Ernest Greene may not have changed much since his debut in 2009, but the world around him has. The chillwave fad has long since petered out; the cultural zeitgeist is more cynical than ever. You could be forgiven for thinking there’s no longer room for Washed Out’s hazy bedroom pop, and if 2013’s Paracosm was your only example, you wouldn’t be wrong. That album felt like a cultural artifact, a relic of a bygone era of pretentious frat parties and weed brownies.
All of this is what makes the genre experiments and visual flair of Mister Mellow a breath of fresh air.
The record has been billed as a “visual album” and plays like Beyoncé on acid. It spans twelve tracks, each with its own idiosyncratic music video: “Instant Calm” features subtle claymation, whereas “Floating By” quotes Norman McLaren’s Pas de Deux in pencil crayon. Spurring the glossiness and hi-fi frequency of most modern music videos, there’s an analogue feel to these images, a handmade craftiness that lends the album an approachable and intimate tone. Each track leads into the next seamlessly, and there’s a completeness to the record that’s satisfying and fulfilling.
Album highlight “Hard to Say Goodbye” is bouncy and blissful, pairing a twisty music video with a disco-meets-Chemical Brothers beat. “I’ve Been Dreaming My Entire Life” aches with nostalgia, depicting a series of photo album snapshots with a blurred out subject. Spoken word interludes like “Time Off” and “Down and Out” bring the album’s low key existential angst into full technicolor. And instrumental “Instant Calm” offers exactly that.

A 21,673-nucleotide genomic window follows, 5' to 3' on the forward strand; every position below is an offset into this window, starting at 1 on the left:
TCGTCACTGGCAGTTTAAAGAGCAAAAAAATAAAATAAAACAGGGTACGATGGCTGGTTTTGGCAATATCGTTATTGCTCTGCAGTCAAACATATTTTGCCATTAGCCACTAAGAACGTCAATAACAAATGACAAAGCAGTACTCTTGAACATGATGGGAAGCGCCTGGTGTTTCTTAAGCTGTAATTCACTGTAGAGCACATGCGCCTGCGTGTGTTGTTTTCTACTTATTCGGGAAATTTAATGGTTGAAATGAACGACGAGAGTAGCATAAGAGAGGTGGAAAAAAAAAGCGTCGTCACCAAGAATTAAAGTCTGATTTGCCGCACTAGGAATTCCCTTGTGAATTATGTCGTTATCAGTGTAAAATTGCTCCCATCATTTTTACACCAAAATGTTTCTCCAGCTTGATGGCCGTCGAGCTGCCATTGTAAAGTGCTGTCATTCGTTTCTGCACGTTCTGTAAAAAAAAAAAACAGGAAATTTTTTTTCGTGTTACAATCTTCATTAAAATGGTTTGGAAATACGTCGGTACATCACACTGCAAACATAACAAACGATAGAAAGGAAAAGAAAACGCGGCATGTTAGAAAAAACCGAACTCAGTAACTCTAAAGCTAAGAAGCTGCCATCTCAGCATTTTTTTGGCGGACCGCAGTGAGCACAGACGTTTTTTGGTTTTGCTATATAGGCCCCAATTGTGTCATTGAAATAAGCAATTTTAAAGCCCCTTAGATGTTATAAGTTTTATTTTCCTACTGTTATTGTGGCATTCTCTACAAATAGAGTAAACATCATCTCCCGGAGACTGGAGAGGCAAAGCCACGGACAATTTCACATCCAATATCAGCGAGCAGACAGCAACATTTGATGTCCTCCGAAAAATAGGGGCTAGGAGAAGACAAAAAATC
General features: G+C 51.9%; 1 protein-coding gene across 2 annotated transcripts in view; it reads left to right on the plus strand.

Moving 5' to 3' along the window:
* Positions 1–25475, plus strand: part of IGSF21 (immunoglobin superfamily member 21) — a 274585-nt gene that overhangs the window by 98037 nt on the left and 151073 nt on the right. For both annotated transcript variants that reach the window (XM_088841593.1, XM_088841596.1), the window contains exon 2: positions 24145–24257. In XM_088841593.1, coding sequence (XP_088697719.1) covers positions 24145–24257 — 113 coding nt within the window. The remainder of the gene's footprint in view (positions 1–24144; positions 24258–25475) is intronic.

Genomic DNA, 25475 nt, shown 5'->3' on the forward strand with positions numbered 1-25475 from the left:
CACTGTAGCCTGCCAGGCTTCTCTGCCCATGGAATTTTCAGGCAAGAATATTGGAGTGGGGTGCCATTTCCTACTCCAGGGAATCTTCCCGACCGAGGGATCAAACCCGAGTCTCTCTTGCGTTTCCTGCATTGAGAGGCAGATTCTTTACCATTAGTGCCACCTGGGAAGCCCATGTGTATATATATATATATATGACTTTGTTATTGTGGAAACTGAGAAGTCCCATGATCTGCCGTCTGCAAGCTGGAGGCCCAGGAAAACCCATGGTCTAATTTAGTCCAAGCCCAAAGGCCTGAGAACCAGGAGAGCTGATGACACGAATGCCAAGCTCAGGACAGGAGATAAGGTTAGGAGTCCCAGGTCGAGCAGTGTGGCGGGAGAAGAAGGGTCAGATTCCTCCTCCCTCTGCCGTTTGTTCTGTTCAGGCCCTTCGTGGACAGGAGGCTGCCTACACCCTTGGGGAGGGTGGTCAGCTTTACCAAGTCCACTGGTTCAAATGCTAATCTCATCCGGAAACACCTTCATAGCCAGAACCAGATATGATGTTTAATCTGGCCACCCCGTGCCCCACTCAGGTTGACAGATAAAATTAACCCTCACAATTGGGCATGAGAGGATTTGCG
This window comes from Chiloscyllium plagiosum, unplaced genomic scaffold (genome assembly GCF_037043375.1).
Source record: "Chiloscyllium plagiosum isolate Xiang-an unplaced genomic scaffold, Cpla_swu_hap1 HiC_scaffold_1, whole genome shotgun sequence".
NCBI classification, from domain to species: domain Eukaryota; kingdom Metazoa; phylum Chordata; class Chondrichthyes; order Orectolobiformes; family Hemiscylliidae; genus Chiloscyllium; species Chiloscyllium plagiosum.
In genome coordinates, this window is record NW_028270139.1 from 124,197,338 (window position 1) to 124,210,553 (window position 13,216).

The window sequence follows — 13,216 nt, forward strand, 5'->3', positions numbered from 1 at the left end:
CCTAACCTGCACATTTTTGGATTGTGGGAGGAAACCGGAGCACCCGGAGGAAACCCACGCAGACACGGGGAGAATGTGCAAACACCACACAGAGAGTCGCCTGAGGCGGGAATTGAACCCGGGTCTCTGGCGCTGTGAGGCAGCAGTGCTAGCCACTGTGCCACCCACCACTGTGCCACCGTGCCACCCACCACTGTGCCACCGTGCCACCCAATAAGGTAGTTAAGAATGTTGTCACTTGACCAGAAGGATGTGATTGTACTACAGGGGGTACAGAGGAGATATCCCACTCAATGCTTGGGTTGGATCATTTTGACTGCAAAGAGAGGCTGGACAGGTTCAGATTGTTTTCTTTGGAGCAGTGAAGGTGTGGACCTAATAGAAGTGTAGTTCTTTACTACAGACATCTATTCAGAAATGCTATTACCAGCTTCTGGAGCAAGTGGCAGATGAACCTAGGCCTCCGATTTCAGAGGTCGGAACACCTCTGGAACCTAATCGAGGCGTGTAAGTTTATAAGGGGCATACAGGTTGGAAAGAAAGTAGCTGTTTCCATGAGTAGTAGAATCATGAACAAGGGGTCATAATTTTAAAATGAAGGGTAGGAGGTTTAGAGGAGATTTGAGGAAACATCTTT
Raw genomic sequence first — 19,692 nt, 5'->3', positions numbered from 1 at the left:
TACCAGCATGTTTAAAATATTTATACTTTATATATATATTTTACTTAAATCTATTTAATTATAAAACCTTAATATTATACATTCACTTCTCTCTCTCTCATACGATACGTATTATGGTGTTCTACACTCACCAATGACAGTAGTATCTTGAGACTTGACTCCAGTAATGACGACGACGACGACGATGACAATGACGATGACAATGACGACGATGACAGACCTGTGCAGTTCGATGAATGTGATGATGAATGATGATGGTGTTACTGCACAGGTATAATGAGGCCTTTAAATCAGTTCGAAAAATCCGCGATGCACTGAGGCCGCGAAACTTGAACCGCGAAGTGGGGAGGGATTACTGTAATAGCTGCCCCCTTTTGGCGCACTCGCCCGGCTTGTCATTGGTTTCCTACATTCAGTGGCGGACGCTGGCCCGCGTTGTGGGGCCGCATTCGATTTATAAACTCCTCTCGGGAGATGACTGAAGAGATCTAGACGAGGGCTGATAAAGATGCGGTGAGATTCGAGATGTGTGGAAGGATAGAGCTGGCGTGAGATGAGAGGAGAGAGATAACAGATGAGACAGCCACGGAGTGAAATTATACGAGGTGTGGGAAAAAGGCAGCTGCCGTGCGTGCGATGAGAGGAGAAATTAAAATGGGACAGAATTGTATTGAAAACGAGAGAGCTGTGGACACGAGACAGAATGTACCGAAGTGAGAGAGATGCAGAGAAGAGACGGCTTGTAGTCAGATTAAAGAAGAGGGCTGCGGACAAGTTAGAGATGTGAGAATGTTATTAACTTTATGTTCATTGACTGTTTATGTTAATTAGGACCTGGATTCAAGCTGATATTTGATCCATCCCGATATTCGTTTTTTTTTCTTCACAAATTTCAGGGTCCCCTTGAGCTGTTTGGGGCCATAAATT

Of course, not everything works. Single “Get Lost” meanders around dancehall drums and tin can vocals, with a papercut music video whose ‘80s satire feels toothless and overdone. Outro “Million Miles Away” is an aimless anticlimax that depicts Greene walking around the city in boring grayscale. Tame Impala-inspired “Floating By” is pleasant but forgettable, and sounds the most like Washed Out circa Life of Leisure.
Greene built the album with a small team of collaborators and artists, and the variety of styles on display feels exhaustive. And much like the videos, there’s a lo-fi, impressionistic vibe to the album that stands in contrast with Greene’s previous, more polished work. He and engineer Cole MGN, whose curriculum vitae includes Ariel Pink’s Haunted Graffiti and Real Estate, manage to hone in on a sound that feels like a natural progression of Washed Out’s mantra while signalling a departure from the saminess that permeated his previous work.
It’s refreshing to see the visual album template adapt to indie pop without hitting too many speed bumps along the way, and while Mister Mellow may not be revolutionary, it’s an enjoyable record that merits repeat listens, both for its summery sounds and inventive visuals.
Words by Max James Hill
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